The Festival of Yule

As part of their Christmas celebrations, many people will probably be tucking into a delicious chocolate cake called a “Yule Log”, or they might even recognise the name “Yuletide” for this time of year, which features in the odd Christmas song.  But what does that strange little word mean?  What was, or is, Yule?

In actual fact, it is an ancient Germanic pagan festival that was traditionally celebrated throughout Northern Europe and was brought to Britain by settlers from those lands.  The full period of Yule lasted for almost two months through December and January, centred on Midwinter’s Day (21st December in the modern calendar – when the days are at their shortest before they start to get longer again), which was followed by the main 12-day festival.

As Christianity started to spread through Western Europe, one of the ways that conversion and assimilation to the new religion were encouraged was to hold the new Christian festivals at times when people were accustomed to holding major feasts and celebrations.  In the case of Yule and the Midwinter celebrations, the new Christian festival was Christmas and the 12-day Yule celebrations gradually became the 12 Days of Christmas familiar to us even today, with Christmas itself at the beginning and Epiphany (6th January) at the end (Easter, All Saints’ Day and many more were deliberately timed to coincide with earlier festivals too).

Because of its associations with the nights starting to get shorter at midwinter, Yule was a festival linked to the cycle of the year and people’s belief in the rebirth of the sun and was one of the main pagan fertility festivals.  It is also a fire festival, with celebrations centring on people gathering around a fire.  However, while the midsummer festival was all about public and community celebrations, Yule was a quieter, more reflective time when families and loved ones would gather at home around the fire.  At the centrepiece of the ancient festival was the “Yule Log”.  This was a large oak log which was brought into the house with great ceremony and lit at dusk, using a small piece of wood from the previous year’s Yule Log.  According to tradition, the log would remain alight throughout the festive period (it was considered unlucky for it go out), and was generally burned away completely apart from the small piece saved for next year.  Ashes from the Yule Log were used to make charms to bring luck, or scattered over the fields to bring fertility.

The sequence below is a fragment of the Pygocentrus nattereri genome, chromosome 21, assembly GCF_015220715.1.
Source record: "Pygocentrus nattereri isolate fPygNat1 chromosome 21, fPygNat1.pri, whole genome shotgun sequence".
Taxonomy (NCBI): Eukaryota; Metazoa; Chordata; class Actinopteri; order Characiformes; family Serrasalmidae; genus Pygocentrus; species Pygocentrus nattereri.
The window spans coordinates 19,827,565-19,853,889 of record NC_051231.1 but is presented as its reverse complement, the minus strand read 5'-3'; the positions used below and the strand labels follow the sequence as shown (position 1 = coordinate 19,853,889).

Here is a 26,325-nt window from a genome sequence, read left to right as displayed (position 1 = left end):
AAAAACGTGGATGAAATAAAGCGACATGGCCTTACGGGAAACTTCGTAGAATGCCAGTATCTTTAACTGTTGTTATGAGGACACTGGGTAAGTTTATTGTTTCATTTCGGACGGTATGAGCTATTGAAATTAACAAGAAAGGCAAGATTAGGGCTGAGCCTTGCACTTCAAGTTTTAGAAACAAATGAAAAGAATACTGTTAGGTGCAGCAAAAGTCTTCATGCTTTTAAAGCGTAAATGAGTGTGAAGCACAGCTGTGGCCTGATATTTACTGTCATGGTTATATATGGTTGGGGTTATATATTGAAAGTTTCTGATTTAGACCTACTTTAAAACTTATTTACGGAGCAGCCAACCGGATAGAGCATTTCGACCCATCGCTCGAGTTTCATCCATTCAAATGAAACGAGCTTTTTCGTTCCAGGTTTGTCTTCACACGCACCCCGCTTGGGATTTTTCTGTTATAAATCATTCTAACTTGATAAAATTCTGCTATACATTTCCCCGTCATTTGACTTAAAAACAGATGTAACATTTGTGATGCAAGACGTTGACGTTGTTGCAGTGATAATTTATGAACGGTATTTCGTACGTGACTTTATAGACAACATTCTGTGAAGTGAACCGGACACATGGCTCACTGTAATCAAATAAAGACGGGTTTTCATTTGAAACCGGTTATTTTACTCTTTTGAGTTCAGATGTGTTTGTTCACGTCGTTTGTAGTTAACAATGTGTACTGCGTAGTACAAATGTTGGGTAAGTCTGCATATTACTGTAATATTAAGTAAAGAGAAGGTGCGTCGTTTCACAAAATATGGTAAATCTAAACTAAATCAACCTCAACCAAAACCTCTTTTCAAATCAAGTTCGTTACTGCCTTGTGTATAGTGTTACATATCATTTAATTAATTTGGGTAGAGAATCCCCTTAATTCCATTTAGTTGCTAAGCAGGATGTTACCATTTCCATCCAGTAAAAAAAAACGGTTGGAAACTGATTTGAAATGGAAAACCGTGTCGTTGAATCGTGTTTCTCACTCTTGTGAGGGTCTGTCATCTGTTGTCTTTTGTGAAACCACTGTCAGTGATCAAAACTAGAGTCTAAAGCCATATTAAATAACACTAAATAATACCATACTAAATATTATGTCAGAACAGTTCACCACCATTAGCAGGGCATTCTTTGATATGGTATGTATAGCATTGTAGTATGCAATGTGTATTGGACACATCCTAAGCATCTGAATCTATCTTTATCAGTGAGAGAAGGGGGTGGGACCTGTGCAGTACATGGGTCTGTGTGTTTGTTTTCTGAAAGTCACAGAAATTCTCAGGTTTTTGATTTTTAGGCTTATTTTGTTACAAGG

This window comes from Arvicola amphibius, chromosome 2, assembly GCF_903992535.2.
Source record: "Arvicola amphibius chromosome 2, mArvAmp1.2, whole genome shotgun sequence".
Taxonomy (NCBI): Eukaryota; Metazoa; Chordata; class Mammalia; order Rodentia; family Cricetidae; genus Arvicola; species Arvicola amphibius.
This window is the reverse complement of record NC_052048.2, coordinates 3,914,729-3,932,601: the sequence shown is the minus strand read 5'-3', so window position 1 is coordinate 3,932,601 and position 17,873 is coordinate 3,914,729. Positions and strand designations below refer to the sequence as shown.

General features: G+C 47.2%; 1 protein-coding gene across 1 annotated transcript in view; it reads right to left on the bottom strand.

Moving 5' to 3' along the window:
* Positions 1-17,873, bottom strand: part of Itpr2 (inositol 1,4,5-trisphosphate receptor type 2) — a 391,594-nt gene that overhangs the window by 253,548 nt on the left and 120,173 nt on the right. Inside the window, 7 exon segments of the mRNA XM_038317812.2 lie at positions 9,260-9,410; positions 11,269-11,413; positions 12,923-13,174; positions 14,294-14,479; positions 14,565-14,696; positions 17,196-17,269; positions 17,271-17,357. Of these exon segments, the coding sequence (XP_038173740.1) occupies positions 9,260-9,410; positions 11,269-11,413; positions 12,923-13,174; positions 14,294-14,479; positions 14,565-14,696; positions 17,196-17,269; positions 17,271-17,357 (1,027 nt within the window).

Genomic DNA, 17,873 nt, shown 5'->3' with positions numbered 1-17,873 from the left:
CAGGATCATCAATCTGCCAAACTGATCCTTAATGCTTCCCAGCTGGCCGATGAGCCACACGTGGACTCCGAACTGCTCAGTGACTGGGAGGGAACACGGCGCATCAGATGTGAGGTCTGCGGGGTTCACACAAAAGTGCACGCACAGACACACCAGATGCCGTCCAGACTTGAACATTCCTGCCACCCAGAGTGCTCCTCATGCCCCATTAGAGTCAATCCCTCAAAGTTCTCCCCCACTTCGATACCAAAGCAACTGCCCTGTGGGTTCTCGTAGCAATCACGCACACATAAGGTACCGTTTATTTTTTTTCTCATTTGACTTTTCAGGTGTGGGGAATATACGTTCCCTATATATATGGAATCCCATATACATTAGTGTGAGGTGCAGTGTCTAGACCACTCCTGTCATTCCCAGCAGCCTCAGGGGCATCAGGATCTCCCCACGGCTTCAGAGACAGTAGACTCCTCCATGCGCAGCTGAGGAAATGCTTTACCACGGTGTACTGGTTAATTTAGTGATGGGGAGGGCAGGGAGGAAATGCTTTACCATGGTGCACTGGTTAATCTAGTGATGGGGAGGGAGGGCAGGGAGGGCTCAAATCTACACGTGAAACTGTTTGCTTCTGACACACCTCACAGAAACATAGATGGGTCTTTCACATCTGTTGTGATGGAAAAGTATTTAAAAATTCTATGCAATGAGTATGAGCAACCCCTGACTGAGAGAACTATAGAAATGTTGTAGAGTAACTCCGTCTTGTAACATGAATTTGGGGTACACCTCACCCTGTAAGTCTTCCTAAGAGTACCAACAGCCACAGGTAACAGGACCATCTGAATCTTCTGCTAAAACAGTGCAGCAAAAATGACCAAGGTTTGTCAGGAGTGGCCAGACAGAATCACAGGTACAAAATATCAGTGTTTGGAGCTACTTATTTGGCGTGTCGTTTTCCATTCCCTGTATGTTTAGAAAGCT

While most of us don’t burn a big oak log at Christmas, the name has persisted in one of the things we eat.  But that’s not the only link between Yule and our Christmas traditions – in fact some of the things most associated with Christmas festivities can be traced back to the ancient celebrations.  Some of us might be lucky enough to get to kiss the one we love under a sprig of mistletoe at a party or at home in the coming days, but bringing mistletoe inside at this time of year was originally a Yule tradition.  It was a sacred plant in many forms of pagan religion, especially if it had been growing on oak trees.  Midwinter was traditionally when the high priest would cut the first mistletoe, after which people would take some of the plant into their homes for decoration during the festival and because it was thought to protect the house against lightning and fire.